2. Suspicious national data were detected using following criteria (see below) and all suspicious national trends were examined in detail. National species indices were excluded from the computation in cases when suspicious results were not justified as reflecting real population changes. This procedure included consultations with coordinators of national monitoring schemes.

National species data were examined as suspicious when:

  • Slope (Multiplicative) < 0.6
  • Slope (Multiplicative) > 1.5
  • Slope (Multiplicative) standard errors > 0.5
  • Percentage of national population size of a species > 95 scheme time totals of the species
  • Ratio of national population size to scheme time totals > maximum of species population size in Birds in Europe 2 (BirdLife International, 2004)
  • Number of zero counts < 1
  • Number of missing counts < 1
  • Index value < 0.5
  • Index value > 1000
  • Scheme time totals < 1
  • Scheme time totals > 1000000
  • More than one year with index = 100 and SE = 0 present in the results
Despite several species were excluded from an analysis using these criteria, European index of some species could not be estimated because of poor data. Such species were excluded as well.
The computation was done using automation system developed by the Statistics Netherlands.

European and regional species were checked for their use for production of indicators too. If a species index is classified as ┤Uncertain┤* AND index value is >>>> 200% or <<<< 5 %, then the species index and data quality was examined in details. This criteria was considered as indicative, final decision taken (i.e. species to be potentially excluded from an indicator) considers also whether a species was used already in previous versions of the indicators, whether better data can be expected in near future and whether index fluctuation is believed to be caused either by poor data or by reasons not linked directly to habitat quality. This rather conservative approach is used in order to prevent bigger influence of subjective decision.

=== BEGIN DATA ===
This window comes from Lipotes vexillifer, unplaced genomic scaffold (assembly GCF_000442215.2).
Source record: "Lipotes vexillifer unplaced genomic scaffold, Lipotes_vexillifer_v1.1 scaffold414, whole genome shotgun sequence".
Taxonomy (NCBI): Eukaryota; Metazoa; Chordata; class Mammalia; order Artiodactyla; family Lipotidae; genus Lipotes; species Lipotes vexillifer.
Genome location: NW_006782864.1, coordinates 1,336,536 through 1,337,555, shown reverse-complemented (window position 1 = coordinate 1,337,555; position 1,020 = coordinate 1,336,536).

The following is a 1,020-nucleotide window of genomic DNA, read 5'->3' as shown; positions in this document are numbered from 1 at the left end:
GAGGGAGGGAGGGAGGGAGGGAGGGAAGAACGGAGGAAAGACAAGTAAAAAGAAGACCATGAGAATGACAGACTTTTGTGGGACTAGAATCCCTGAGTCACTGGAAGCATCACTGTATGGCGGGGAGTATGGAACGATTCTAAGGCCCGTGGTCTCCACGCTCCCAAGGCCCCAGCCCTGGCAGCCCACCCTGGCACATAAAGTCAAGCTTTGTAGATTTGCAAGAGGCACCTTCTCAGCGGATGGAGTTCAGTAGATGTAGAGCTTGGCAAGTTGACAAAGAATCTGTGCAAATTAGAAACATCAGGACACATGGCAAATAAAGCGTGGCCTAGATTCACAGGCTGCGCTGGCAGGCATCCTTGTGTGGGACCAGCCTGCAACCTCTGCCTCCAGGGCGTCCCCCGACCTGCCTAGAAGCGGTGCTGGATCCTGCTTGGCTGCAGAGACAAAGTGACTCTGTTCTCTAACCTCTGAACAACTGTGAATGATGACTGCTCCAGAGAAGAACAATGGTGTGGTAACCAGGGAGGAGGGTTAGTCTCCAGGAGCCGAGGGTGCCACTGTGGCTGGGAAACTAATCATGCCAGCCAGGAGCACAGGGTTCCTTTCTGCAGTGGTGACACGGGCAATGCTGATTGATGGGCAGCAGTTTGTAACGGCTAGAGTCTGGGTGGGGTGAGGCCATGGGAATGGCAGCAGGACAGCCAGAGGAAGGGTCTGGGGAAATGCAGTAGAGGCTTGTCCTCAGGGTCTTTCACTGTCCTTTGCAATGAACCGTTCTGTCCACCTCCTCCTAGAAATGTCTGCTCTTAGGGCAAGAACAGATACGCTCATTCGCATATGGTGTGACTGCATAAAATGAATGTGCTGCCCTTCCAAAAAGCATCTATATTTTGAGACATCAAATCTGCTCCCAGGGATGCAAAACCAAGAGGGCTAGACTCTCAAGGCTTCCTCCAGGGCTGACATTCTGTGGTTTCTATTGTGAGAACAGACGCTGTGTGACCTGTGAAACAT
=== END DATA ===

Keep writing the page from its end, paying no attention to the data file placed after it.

Four species were excluded at European level: Milvus migrans, Milvus milvus, Crex crex and Dendrocopos medius. The same assessment has been done for all versions of indicators produced.
Similarly as in case of species indices, the indicators were produced automation system provided by the Statistics Netherlands and also by hands and outputs were compared.

*1) Trend classification

The multiplicative overall slope estimate (trend value) in TRIM is converted into one of the following categories. The category depends on the overall slope as well as its 95% confidence interval (= slope +/- 1.96 times the standard error of the slope).
  • Strong increase - increase significantly more than 5% per year (5% would mean a doubling in abundance within 15 years). Criterion: lower limit of confidence interval > 1.05.

  • Moderate increase - significant increase, but not significantly more than 5% per year. Criterion: 1.00 < lower limit of confidence interval < 1.05.

  • Stable - no significant increase or decline, and most probable trends are less than 5% per year. Criterion: confidence interval encloses 1.00 but lower limit > 0.95 and upper limit < 1.05.

  • Uncertain - no significant increase or decline, and unlikely trends are less than 5% per year. Criterion: confidence interval encloses 1.00 but lower limit < 0.95 or upper limit > 1.05.

  • Moderate decline - significant decline, but not significantly more than 5% per year. Criterion: 0.95 < upper limit of confidence interval < 1.00.

  • Steep decline - decline significantly more than 5% per year (5% would mean a halving in abundance within 15 years). Criterion: upper limit of confidence interval < 0.95.

Petr Vo°Ý╣ek